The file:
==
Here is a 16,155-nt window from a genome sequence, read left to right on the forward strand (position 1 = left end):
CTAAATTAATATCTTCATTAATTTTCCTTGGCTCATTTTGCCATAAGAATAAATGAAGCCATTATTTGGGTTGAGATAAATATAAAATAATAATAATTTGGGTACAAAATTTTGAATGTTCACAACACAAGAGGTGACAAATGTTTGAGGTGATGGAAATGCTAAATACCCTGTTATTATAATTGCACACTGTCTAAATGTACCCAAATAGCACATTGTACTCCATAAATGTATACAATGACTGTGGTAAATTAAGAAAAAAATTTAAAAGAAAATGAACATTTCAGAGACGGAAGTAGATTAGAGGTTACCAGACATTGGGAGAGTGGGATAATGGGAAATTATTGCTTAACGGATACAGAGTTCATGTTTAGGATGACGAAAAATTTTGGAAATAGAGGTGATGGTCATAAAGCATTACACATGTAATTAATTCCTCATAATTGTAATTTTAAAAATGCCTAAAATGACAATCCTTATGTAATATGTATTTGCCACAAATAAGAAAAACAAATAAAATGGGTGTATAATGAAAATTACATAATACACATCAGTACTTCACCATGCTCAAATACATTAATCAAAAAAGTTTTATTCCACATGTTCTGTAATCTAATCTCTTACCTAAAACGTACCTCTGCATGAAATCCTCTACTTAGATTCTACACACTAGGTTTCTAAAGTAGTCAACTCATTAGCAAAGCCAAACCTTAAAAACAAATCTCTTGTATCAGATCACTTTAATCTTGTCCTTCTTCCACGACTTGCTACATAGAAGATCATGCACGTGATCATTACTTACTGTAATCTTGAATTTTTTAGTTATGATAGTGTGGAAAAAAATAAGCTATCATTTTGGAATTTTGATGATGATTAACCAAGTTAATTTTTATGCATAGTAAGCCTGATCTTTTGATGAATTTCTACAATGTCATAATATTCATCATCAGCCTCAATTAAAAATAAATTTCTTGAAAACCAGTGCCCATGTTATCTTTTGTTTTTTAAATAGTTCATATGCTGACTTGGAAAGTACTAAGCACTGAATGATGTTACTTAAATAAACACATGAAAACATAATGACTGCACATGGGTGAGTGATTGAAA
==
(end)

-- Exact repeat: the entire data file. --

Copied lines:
Here is a 16,155-nt window from a genome sequence, read left to right on the forward strand (position 1 = left end):
CTAAATTAATATCTTCATTAATTTTCCTTGGCTCATTTTGCCATAAGAATAAATGAAGCCATTATTTGGGTTGAGATAAATATAAAATAATAATAATTTGGGTACAAAATTTTGAATGTTCACAACACAAGAGGTGACAAATGTTTGAGGTGATGGAAATGCTAAATACCCTGTTATTATAATTGCACACTGTCTAAATGTACCCAAATAGCACATTGTACTCCATAAATGTATACAATGACTGTGGTAAATTAAGAAAAAAATTTAAAAGAAAATGAACATTTCAGAGACGGAAGTAGATTAGAGGTTACCAGACATTGGGAGAGTGGGATAATGGGAAATTATTGCTTAACGGATACAGAGTTCATGTTTAGGATGACGAAAAATTTTGGAAATAGAGGTGATGGTCATAAAGCATTACACATGTAATTAATTCCTCATAATTGTAATTTTAAAAATGCCTAAAATGACAATCCTTATGTAATATGTATTTGCCACAAATAAGAAAAACAAATAAAATGGGTGTATAATGAAAATTACATAATACACATCAGTACTTCACCATGCTCAAATACATTAATCAAAAAAGTTTTATTCCACATGTTCTGTAATCTAATCTCTTACCTAAAACGTACCTCTGCATGAAATCCTCTACTTAGATTCTACACACTAGGTTTCTAAAGTAGTCAACTCATTAGCAAAGCCAAACCTTAAAAACAAATCTCTTGTATCAGATCACTTTAATCTTGTCCTTCTTCCACGACTTGCTACATAGAAGATCATGCACGTGATCATTACTTACTGTAATCTTGAATTTTTTAGTTATGATAGTGTGGAAAAAAATAAGCTATCATTTTGGAATTTTGATGATGATTAACCAAGTTAATTTTTATGCATAGTAAGCCTGATCTTTTGATGAATTTCTACAATGTCATAATATTCATCATCAGCCTCAATTAAAAATAAATTTCTTGAAAACCAGTGCCCATGTTATCTTTTGTTTTTTAAATAGTTCATATGCTGACTTGGAAAGTACTAAGCACTGAATGATGTTACTTAAATAAACACATGAAAACATAATGACTGCACATGGGTGAGTGATTGAAA